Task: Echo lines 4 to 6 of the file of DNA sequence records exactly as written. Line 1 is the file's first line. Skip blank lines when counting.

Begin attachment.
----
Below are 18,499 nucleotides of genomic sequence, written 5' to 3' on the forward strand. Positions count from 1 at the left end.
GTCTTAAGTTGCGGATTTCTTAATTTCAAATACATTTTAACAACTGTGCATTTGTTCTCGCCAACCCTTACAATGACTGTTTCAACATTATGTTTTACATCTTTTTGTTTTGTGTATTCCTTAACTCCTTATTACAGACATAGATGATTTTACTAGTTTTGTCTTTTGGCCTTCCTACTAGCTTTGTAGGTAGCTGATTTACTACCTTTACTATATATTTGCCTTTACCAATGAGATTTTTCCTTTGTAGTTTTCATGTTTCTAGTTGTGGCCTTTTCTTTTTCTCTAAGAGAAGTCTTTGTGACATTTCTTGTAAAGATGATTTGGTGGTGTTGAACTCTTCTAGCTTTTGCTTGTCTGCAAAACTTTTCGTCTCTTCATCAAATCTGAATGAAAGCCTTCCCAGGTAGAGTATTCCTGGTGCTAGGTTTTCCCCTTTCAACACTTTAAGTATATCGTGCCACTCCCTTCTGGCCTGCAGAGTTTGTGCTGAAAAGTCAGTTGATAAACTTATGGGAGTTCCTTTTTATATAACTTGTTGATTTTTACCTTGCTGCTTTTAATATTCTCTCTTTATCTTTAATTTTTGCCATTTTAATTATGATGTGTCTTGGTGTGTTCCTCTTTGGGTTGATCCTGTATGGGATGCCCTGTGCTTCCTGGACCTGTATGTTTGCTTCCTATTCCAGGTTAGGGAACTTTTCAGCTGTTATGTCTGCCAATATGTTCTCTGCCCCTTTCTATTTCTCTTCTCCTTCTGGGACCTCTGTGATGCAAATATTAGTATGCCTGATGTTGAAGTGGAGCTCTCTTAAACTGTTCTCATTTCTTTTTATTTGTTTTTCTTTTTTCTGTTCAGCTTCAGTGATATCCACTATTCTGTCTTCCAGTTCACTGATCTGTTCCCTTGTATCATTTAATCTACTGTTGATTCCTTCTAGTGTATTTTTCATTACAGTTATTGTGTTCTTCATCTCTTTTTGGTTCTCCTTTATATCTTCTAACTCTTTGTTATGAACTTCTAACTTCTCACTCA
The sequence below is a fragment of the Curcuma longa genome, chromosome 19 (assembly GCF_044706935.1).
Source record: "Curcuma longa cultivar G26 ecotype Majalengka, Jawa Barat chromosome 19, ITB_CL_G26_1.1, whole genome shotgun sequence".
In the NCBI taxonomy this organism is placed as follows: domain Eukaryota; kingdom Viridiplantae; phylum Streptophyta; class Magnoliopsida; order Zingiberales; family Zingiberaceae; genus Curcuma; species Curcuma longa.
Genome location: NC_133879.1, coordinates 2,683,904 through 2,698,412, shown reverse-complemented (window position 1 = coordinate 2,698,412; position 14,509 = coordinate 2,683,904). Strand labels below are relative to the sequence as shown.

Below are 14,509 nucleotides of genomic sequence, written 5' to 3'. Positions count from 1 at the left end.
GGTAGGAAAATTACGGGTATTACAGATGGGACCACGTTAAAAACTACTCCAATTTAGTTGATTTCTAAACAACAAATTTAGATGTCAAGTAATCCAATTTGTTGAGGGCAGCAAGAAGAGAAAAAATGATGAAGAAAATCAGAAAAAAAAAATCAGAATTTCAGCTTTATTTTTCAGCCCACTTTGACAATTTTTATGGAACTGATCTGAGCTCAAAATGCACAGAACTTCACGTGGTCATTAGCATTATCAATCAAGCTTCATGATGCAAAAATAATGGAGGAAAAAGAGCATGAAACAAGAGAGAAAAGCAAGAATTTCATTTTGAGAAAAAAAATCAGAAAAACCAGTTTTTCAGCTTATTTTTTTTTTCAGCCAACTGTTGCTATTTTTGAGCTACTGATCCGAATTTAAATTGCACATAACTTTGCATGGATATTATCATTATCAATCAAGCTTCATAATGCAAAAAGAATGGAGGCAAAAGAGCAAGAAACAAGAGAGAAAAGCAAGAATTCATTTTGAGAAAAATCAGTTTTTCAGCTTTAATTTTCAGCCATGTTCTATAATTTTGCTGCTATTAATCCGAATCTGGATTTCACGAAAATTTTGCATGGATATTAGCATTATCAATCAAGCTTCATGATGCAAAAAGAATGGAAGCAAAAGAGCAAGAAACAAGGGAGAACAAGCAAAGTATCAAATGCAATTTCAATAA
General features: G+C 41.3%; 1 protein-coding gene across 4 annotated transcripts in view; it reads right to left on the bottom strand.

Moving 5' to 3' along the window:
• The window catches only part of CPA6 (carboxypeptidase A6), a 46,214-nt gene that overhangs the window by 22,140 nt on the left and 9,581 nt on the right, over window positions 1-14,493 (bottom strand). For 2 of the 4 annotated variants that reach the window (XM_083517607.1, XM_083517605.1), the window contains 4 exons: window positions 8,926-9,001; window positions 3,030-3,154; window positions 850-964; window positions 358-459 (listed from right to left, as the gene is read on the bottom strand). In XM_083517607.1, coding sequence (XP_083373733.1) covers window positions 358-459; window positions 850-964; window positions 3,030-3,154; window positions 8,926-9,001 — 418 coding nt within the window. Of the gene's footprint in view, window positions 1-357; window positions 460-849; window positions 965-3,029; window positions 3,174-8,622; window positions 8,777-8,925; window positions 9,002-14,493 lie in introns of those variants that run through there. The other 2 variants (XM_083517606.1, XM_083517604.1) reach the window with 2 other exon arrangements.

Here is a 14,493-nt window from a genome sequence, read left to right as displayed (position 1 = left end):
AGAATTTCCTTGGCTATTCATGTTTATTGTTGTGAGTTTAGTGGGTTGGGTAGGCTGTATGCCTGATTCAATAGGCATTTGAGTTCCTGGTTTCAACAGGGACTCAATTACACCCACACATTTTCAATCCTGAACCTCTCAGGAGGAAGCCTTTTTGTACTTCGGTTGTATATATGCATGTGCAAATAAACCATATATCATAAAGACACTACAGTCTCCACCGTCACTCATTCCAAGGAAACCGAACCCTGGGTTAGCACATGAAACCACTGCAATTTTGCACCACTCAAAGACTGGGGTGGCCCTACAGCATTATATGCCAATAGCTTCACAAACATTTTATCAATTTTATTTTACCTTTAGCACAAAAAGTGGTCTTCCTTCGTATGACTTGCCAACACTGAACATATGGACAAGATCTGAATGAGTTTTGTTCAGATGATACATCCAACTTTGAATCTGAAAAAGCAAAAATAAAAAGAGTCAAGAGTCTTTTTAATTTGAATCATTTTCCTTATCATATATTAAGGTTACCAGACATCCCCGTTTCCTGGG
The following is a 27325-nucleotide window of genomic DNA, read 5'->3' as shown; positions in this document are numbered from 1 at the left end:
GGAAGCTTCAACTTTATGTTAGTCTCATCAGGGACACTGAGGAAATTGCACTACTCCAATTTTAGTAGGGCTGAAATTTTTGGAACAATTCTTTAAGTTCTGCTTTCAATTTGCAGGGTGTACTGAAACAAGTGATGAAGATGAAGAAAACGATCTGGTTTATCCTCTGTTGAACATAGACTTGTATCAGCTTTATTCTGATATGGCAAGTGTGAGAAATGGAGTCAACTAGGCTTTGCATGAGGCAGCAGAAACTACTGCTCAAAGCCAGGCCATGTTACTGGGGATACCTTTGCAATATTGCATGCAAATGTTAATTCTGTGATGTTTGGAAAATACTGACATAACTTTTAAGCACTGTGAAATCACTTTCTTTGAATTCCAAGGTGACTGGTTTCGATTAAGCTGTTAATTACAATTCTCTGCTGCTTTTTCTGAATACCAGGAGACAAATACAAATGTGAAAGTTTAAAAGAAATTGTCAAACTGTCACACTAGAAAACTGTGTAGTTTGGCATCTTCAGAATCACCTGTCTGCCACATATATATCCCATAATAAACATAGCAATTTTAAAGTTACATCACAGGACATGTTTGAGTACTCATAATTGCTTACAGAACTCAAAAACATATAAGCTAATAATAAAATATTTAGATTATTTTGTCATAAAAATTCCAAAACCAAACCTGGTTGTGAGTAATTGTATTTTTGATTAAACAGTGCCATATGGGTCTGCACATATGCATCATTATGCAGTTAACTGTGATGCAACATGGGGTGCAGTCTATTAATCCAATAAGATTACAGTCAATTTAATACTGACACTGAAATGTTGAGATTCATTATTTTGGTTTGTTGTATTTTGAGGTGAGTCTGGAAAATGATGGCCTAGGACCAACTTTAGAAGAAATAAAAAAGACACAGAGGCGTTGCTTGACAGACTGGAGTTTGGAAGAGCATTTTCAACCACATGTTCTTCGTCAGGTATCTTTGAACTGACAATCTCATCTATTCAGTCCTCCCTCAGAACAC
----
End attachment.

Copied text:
Source record: "Curcuma longa cultivar G26 ecotype Majalengka, Jawa Barat chromosome 19, ITB_CL_G26_1.1, whole genome shotgun sequence".
In the NCBI taxonomy this organism is placed as follows: domain Eukaryota; kingdom Viridiplantae; phylum Streptophyta; class Magnoliopsida; order Zingiberales; family Zingiberaceae; genus Curcuma; species Curcuma longa.
Genome location: NC_133879.1, coordinates 2,683,904 through 2,698,412, shown reverse-complemented (window position 1 = coordinate 2,698,412; position 14,509 = coordinate 2,683,904). Strand labels below are relative to the sequence as shown.